Outdoor Fun:  Plastic Bag Kites

Nothing illustrates the power of wind like a kite!  A quick and easy plastic bag kite is up and ready to go in minutes and provides so much fun for children.

DSC06766 (2)

Simple Plastic Bag Kite

DSC06861 (2)

Plastic Bag Kites


Plastic grocery bags (check for holes)

String or Yarn (approximately 4-feet long)

Popsicle stick (as handle to wrap string around for easier handling, but not necessary)


-Gather the bag handles on one side (not the middle) allowing a larger air pocket and tie with yarn/string

-Tie the hanging end of string with a small loop for children to hold onto or tie around a Popsicle stick to create a handle (especially helpful for toddlers/young preschoolers).

Art Experience #1 (Easy, but Fun):  Painting with Air


Tempera Paints


Small containers for paint or droppers


-Children use straws to blow paint across paper in different directions.

-Children can experiment with applying paint to paper with small squeeze bottles or with droppers before blowing air through straws.

Note – We found the most successful results with dropping paint from droppers.  Squeezing paints, even from small bottles, produced big puddles of paint with less movement.

Art Experience #2:  Bubble Prints


Using Wind (Air) to Make Bubble Prints


Using Wind (Air) to Make Bubble Prints


Bubble Prints


-Mix a little bit of tempera paint (shown here) or liquid watercolors  for a more vibrant print into a small container or sturdy cup of half water

-Child blows air through straw into container/cup to make bubbles low or high

-Remove straws from container and lay a heavy piece of white construction or special heavy watercolor paper (more absorbent; keeps it shape) on top of bubble surface. Remove paper, turn over to dry.  Repeat.


-Could use as a color mixing Lesson.  We used red and blue, and where the bubbles overlapped, it turned light purple.  Yellow and Red or Yellow and Blue would create even more pronounced shading.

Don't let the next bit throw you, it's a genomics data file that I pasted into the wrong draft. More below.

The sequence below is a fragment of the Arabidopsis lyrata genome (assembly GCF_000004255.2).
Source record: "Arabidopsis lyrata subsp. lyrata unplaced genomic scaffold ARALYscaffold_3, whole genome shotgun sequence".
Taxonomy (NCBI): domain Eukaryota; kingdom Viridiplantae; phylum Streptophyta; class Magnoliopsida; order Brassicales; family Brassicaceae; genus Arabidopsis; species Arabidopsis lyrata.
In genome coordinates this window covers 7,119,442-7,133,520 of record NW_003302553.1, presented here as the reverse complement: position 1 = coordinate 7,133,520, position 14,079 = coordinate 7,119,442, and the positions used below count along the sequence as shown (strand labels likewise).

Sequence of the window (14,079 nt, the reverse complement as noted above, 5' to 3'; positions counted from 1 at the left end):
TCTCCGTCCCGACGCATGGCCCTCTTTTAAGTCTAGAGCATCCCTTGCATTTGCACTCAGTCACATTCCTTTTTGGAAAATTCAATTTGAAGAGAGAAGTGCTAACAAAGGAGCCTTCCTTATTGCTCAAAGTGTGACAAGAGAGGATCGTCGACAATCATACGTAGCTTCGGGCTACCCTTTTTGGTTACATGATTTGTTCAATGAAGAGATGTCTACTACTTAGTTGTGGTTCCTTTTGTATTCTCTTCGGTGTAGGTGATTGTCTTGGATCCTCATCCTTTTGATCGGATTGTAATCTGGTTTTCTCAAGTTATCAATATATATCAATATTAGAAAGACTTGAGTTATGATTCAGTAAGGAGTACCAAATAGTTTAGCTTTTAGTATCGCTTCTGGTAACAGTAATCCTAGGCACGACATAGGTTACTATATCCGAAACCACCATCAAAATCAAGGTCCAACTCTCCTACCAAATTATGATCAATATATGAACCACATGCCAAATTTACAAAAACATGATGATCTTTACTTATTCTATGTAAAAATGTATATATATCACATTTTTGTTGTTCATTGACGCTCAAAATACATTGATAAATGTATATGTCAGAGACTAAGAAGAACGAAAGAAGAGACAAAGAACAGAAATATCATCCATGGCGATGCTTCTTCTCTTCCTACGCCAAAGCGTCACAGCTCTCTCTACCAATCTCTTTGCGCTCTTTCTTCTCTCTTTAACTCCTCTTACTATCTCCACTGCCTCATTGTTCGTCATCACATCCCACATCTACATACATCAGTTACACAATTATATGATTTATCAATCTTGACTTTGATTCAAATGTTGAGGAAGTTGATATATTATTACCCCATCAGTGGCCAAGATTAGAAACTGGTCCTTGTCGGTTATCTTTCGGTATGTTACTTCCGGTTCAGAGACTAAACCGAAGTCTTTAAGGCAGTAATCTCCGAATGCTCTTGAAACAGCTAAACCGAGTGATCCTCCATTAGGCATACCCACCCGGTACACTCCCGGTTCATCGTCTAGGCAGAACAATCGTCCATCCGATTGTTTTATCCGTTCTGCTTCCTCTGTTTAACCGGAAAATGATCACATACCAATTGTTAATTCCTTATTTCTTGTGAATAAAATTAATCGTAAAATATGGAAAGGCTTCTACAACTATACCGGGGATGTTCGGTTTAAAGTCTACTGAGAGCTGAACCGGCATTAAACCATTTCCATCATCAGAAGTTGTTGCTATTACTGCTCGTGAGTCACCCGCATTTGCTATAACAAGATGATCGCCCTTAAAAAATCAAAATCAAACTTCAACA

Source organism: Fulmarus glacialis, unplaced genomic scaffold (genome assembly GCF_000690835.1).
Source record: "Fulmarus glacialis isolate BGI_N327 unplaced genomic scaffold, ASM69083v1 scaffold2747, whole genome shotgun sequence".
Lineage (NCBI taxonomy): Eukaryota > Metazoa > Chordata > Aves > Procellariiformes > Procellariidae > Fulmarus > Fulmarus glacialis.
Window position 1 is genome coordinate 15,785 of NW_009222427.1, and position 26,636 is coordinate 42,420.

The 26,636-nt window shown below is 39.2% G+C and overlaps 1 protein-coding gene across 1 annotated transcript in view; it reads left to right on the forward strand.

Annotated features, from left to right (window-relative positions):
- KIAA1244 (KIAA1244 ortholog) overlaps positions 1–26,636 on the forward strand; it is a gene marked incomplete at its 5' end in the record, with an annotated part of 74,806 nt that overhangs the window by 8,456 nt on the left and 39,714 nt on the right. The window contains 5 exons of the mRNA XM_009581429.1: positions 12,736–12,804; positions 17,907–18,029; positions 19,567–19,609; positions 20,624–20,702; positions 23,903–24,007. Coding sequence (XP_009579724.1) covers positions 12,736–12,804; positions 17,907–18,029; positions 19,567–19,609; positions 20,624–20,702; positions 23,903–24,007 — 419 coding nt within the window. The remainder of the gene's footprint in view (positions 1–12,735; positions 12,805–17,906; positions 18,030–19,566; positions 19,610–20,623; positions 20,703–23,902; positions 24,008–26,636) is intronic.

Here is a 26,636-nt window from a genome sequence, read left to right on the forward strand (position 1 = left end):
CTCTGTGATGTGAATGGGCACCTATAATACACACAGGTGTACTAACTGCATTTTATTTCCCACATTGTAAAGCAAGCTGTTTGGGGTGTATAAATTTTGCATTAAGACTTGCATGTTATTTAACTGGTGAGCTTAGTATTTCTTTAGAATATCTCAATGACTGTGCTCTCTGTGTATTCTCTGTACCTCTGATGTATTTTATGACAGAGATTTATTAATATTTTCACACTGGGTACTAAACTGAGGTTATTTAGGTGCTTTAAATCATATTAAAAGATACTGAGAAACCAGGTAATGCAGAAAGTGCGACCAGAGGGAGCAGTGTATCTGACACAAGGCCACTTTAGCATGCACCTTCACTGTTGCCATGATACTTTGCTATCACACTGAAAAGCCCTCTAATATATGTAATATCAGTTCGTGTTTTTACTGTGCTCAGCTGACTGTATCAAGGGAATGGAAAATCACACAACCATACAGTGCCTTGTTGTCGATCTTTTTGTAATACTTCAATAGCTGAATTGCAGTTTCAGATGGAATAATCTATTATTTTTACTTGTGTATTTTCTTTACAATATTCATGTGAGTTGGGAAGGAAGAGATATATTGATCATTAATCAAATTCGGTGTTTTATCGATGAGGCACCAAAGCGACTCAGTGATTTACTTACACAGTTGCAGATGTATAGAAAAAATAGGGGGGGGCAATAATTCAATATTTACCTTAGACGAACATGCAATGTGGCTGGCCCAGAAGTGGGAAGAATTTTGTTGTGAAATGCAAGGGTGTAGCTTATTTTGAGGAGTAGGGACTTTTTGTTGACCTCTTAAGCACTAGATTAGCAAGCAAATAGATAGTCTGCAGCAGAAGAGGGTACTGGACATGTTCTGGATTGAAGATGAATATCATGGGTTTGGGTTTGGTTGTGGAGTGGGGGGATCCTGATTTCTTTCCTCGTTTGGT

Indoor Fun (with Math Thrown in):  Cloud Race


Blue Painter’s Tape (to create non-stick lane lines)

Cotton Balls or Pom Poms


Table surface to use as track


-Create lines length- wise on a table.

-Place your cotton balls or pom poms on a beginning mark.

-Children blow air through straws to move their cotton ball across the table to the finish line.

-This is a fun and engaging activity that moves quickly as children race to set up the next cotton ball.  They continue to improve upon strategies to maneuver their target to the end.


-Use more than one cotton ball or pom pom.

-Try it blindfolded with a timer, and remove blindfold to see how far the target traveled or have a teacher or friend give one child at a time directions (left/right).

-Have painter’s tape marked with inches to keep track of distance traveled.

-Use this as a game to enhance another unit on spiders (black poms);  lady bugs (red poms); frogs (green poms); and so on.



Penguins are such an engaging topic for young children that they can be presented as a sole theme or as part of a unit on polar animals.